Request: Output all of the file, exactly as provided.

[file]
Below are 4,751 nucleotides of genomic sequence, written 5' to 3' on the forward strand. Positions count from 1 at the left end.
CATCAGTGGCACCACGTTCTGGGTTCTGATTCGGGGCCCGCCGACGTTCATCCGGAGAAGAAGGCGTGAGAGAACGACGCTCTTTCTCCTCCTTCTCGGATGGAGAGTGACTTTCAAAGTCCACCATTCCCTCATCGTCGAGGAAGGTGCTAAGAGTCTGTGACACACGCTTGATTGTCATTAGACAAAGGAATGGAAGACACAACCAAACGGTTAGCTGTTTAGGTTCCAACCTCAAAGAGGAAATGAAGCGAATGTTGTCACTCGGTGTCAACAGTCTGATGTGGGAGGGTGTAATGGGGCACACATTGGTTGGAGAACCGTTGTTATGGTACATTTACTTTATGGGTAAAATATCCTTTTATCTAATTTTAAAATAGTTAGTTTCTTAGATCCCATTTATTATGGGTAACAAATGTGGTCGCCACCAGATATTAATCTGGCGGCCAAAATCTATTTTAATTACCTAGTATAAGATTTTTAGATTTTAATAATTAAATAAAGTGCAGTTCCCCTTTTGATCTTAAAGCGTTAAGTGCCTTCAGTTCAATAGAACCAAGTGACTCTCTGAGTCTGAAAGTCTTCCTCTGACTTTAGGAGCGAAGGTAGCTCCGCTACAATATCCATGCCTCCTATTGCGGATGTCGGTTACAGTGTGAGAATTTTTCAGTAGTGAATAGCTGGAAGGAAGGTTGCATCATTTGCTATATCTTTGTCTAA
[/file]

Below are 4,751 nucleotides of genomic sequence, written 5' to 3' on the forward strand. Positions count from 1 at the left end.
CATCAGTGGCACCACGTTCTGGGTTCTGATTCGGGGCCCGCCGACGTTCATCCGGAGAAGAAGGCGTGAGAGAACGACGCTCTTTCTCCTCCTTCTCGGATGGAGAGTGACTTTCAAAGTCCACCATTCCCTCATCGTCGAGGAAGGTGCTAAGAGTCTGTGACACACGCTTGATTGTCATTAGACAAAGGAATGGAAGACACAACCAAACGGTTAGCTGTTTAGGTTCCAACCTCAAAGAGGAAATGAAGCGAATGTTGTCACTCGGTGTCAACAGTCTGATGTGGGAGGGTGTAATGGGGCACACATTGGTTGGAGAACCGTTGTTATGGTACATTTACTTTATGGGTAAAATATCCTTTTATCTAATTTTAAAATAGTTAGTTTCTTAGATCCCATTTATTATGGGTAACAAATGTGGTCGCCACCAGATATTAATCTGGCGGCCAAAATCTATTTTAATTACCTAGTATAAGATTTTTAGATTTTAATAATTAAATAAAGTGCAGTTCCCCTTTTGATCTTAAAGCGTTAAGTGCCTTCAGTTCAATAGAACCAAGTGACTCTCTGAGTCTGAAAGTCTTCCTCTGACTTTAGGAGCGAAGGTAGCTCCGCTACAATATCCATGCCTCCTATTGCGGATGTCGGTTACAGTGTGAGAATTTTTCAGTAGTGAATAGCTGGAAGGAAGGTTGCATCATTTGCTATATCTTTGTCTAA